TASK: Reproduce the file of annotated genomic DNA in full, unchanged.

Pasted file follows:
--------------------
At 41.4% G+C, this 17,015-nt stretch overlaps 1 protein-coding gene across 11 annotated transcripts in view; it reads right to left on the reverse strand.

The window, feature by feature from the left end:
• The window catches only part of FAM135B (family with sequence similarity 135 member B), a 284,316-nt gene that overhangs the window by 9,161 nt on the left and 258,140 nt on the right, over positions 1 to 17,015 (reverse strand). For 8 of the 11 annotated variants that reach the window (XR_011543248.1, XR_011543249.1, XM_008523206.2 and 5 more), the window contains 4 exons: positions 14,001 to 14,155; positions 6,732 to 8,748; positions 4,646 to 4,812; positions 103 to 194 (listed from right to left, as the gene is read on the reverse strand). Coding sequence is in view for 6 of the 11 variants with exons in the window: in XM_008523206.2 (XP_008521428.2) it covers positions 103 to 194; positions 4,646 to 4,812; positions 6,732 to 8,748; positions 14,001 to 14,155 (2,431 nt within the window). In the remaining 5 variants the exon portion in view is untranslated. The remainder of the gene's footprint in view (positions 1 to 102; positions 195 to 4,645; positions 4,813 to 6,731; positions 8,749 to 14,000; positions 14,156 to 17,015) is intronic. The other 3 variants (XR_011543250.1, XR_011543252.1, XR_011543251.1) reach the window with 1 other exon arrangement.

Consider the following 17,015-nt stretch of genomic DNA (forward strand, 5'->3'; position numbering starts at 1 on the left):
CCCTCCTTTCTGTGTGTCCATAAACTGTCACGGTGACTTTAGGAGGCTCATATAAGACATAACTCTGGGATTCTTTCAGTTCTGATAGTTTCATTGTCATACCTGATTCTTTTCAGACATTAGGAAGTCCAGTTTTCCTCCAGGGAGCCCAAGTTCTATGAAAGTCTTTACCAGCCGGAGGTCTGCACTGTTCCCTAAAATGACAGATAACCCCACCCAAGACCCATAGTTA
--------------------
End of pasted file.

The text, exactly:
At 41.4% G+C, this 17,015-nt stretch overlaps 1 protein-coding gene across 11 annotated transcripts in view; it reads right to left on the reverse strand.

The window, feature by feature from the left end:
• The window catches only part of FAM135B (family with sequence similarity 135 member B), a 284,316-nt gene that overhangs the window by 9,161 nt on the left and 258,140 nt on the right, over positions 1 to 17,015 (reverse strand). For 8 of the 11 annotated variants that reach the window (XR_011543248.1, XR_011543249.1, XM_008523206.2 and 5 more), the window contains 4 exons: positions 14,001 to 14,155; positions 6,732 to 8,748; positions 4,646 to 4,812; positions 103 to 194 (listed from right to left, as the gene is read on the reverse strand). Coding sequence is in view for 6 of the 11 variants with exons in the window: in XM_008523206.2 (XP_008521428.2) it covers positions 103 to 194; positions 4,646 to 4,812; positions 6,732 to 8,748; positions 14,001 to 14,155 (2,431 nt within the window). In the remaining 5 variants the exon portion in view is untranslated. The remainder of the gene's footprint in view (positions 1 to 102; positions 195 to 4,645; positions 4,813 to 6,731; positions 8,749 to 14,000; positions 14,156 to 17,015) is intronic. The other 3 variants (XR_011543250.1, XR_011543252.1, XR_011543251.1) reach the window with 1 other exon arrangement.

Consider the following 17,015-nt stretch of genomic DNA (forward strand, 5'->3'; position numbering starts at 1 on the left):
CCCTCCTTTCTGTGTGTCCATAAACTGTCACGGTGACTTTAGGAGGCTCATATAAGACATAACTCTGGGATTCTTTCAGTTCTGATAGTTTCATTGTCATACCTGATTCTTTTCAGACATTAGGAAGTCCAGTTTTCCTCCAGGGAGCCCAAGTTCTATGAAAGTCTTTACCAGCCGGAGGTCTGCACTGTTCCCTAAAATGACAGATAACCCCACCCAAGACCCATAGTTA